To the Editor:
The report released by New York City discrediting the claimed health problems suffered by 9/11 rescue and clean-up workers flies in the face of thousands of people's experiences. First, based only on medical records, the report neglects the severity of seemingly benign upper-respiratory symptoms like coughing and shortness of breath. Second, it fails to consider the 9/11 health fallout, as thousands of low-wage, private sector employees now suffering from much more than stuffy noses or coughs--serious pulmonary problems, asthma, persistent rashes, and depression--are not represented in the lawsuit. Third, the report is premature: the World Trade Center Environmental Health Center, comprising three city hospital clinics, has yet to release its empirical data demonstrating the range of maladies that doctors at Bellevue, Elmhurst, and Gouverneur have diagnosed. And finally, personal experience with assisting workers who are applying for benefits from New York's Workers' Compensation Board suggests that many clean-up workers hired by private contractors, often for less than minimum wage, have suffered in silence--either they did not know their conditions were related to 9/11 exposure or thought they could not afford medical care (free services are available at the Center--http://www.nyc.gov/html/hhc/html/services/wtc-health-center.shtml).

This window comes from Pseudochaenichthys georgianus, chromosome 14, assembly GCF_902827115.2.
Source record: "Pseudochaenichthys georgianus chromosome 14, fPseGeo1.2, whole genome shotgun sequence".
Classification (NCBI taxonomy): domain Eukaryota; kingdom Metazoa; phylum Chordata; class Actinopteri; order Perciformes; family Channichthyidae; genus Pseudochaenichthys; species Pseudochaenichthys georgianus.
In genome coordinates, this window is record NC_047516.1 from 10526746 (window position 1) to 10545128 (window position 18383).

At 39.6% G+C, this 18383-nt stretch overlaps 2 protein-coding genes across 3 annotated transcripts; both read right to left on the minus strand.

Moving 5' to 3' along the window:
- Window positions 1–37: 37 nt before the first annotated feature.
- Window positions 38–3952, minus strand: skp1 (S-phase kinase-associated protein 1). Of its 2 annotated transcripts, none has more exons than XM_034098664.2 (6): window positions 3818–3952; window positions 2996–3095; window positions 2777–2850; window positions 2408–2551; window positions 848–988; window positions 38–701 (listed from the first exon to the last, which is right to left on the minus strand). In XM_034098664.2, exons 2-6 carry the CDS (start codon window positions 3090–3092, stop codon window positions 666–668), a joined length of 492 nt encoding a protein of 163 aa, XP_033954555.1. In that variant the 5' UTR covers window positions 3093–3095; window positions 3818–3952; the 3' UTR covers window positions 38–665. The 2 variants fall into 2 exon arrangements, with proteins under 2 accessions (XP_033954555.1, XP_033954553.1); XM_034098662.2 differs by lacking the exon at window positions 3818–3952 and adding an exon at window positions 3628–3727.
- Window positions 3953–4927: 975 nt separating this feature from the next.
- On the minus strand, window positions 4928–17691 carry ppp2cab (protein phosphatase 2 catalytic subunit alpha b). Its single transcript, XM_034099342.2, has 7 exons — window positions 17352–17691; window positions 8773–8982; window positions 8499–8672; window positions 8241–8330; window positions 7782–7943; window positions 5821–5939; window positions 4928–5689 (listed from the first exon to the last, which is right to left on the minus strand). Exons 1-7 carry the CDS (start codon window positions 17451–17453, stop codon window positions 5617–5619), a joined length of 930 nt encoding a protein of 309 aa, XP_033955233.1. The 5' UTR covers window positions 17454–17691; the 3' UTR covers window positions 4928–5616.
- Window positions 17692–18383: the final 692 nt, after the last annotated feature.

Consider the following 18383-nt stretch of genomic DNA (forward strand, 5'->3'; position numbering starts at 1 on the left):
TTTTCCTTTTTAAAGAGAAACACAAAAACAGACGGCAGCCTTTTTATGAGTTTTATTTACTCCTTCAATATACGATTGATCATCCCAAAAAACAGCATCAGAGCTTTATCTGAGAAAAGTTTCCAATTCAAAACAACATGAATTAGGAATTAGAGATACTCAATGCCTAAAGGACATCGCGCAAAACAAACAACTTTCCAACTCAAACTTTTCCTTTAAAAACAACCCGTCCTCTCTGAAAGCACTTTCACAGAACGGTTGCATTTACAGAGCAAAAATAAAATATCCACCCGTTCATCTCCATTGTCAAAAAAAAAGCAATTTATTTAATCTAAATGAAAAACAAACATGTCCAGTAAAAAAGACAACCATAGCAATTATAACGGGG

JoAnn Lum, Beyond Ground Zero Network
212-358-0295 / email@example.com